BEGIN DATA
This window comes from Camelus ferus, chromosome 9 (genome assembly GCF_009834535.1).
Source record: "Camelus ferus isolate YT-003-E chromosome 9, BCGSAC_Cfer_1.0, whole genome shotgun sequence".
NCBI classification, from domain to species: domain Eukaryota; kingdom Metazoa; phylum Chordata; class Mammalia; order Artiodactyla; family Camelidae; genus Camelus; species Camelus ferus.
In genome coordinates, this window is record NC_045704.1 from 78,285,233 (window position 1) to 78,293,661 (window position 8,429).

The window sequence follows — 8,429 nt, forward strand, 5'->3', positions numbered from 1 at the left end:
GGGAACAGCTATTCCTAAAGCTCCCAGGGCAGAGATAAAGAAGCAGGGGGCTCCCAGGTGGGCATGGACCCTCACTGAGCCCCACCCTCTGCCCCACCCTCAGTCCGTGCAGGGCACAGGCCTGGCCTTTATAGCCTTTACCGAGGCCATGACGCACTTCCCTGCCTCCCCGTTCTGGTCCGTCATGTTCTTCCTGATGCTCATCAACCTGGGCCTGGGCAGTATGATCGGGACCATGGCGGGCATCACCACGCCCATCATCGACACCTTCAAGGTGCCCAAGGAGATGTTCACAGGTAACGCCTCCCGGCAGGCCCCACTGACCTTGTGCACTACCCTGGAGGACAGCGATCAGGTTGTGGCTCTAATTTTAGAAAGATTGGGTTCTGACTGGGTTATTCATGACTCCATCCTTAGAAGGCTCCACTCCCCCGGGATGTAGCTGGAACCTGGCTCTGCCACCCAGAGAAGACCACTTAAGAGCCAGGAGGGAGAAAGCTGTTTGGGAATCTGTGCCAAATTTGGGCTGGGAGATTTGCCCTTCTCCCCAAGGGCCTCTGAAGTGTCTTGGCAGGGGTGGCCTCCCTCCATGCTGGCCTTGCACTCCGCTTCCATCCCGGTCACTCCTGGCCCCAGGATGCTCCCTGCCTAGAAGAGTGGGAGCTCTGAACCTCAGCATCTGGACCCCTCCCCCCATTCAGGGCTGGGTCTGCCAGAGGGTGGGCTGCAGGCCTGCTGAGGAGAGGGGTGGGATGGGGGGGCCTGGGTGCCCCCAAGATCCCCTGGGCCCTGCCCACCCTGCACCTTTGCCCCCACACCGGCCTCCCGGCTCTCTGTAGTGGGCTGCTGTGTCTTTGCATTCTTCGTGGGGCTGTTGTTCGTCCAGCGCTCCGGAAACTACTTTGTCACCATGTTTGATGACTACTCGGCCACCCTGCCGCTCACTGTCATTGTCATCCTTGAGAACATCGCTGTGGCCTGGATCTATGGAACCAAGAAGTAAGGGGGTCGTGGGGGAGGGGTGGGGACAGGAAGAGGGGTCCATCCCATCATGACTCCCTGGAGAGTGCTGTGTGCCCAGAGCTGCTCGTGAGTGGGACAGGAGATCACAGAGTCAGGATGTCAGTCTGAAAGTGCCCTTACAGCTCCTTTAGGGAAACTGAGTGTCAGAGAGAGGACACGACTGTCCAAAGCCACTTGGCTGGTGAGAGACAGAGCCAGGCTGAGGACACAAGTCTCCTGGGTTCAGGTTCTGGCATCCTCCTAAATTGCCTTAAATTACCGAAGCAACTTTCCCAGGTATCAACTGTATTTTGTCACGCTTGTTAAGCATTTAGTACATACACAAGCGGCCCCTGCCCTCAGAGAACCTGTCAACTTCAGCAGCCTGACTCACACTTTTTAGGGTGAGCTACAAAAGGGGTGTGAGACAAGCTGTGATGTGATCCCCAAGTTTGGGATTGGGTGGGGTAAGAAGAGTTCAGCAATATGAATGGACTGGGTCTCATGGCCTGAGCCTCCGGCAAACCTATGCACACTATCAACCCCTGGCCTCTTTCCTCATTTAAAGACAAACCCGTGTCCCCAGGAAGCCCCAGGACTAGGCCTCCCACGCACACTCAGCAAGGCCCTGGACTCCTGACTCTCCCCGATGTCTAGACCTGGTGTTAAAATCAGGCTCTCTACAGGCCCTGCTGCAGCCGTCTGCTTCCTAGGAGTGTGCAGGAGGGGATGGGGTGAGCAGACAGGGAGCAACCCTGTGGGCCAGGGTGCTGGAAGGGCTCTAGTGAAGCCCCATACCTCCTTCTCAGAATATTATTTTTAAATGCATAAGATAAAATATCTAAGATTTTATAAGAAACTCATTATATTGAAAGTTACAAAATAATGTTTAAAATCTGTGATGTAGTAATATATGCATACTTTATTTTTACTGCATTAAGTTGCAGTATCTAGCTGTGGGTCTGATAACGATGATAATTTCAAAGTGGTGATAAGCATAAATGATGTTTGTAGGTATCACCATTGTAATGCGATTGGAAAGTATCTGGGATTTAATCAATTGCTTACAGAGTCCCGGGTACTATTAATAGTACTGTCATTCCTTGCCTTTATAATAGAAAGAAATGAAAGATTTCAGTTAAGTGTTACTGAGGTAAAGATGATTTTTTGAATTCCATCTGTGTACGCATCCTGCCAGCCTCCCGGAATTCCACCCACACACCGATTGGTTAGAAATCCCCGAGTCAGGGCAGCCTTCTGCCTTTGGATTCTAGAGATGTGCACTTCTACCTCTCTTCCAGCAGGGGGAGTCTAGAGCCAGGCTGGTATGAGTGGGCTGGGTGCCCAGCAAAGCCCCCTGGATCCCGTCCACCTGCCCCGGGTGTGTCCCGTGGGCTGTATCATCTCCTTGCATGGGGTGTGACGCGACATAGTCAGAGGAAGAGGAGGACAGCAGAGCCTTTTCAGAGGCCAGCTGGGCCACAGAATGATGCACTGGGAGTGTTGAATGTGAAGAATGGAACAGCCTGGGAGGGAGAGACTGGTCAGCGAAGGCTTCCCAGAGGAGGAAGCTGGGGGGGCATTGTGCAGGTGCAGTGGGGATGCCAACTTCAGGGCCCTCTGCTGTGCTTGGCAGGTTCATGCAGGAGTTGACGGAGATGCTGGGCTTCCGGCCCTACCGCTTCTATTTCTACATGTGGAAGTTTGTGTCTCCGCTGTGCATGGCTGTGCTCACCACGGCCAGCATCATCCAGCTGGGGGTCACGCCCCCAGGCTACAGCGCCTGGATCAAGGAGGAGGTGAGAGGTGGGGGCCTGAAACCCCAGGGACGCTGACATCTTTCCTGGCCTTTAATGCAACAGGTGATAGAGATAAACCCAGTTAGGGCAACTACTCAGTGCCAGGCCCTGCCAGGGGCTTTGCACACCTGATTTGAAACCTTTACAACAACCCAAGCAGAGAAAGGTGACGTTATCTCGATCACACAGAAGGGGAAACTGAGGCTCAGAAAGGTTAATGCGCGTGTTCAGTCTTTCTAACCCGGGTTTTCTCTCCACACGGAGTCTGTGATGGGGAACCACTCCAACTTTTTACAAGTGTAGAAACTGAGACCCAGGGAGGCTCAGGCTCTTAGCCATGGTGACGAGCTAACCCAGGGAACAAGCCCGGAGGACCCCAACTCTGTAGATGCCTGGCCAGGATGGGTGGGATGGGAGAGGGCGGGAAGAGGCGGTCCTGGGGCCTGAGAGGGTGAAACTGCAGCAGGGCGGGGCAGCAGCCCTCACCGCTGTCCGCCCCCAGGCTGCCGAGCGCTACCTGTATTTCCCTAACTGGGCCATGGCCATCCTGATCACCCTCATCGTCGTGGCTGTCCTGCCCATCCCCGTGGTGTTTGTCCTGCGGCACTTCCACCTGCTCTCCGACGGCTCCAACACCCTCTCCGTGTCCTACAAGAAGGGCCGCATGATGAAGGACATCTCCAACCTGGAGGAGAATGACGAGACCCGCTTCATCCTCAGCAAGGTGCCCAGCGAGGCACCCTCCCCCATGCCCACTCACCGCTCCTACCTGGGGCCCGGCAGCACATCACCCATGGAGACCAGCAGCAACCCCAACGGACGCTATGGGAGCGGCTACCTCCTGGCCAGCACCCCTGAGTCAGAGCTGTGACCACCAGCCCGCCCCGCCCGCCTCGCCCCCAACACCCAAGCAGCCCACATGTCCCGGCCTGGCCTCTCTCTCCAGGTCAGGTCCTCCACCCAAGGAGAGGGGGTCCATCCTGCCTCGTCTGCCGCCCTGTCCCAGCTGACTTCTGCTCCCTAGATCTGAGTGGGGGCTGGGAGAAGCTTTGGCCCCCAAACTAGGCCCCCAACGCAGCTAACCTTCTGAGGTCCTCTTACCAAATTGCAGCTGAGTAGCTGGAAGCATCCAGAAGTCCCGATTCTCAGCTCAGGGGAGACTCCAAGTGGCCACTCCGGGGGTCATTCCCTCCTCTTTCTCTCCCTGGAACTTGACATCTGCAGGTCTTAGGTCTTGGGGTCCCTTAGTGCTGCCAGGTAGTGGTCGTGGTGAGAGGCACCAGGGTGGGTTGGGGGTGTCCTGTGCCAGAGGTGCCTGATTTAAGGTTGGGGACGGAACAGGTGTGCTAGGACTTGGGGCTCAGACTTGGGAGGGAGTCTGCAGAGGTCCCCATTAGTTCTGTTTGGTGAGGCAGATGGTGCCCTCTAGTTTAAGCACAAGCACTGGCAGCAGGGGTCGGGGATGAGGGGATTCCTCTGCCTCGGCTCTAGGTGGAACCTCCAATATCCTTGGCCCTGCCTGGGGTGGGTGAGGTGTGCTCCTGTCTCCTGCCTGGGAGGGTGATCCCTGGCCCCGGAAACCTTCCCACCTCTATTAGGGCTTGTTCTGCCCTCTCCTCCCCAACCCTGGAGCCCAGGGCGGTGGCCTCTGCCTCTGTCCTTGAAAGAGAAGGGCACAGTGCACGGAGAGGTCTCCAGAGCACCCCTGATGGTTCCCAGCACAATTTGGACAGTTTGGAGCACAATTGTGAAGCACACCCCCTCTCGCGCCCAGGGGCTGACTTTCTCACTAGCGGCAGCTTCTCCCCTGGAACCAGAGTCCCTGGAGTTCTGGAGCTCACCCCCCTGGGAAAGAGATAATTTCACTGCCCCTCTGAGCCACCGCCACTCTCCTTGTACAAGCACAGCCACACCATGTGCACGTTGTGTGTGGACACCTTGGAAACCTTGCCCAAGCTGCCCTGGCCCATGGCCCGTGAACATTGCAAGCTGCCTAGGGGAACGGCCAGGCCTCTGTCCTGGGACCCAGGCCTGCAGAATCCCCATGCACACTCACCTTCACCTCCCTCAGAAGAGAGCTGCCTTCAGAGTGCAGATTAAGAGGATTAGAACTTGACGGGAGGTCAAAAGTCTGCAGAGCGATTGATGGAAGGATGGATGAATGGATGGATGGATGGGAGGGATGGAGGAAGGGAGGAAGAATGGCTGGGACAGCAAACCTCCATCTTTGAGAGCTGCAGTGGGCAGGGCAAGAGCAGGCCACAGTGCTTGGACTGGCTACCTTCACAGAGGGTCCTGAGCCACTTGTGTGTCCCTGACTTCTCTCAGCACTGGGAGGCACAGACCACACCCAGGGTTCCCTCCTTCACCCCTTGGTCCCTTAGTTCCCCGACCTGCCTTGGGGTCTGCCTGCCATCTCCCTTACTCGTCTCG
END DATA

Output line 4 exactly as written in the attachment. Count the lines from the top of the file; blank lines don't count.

In genome coordinates, this window is record NC_045704.1 from 78,285,233 (window position 1) to 78,293,661 (window position 8,429).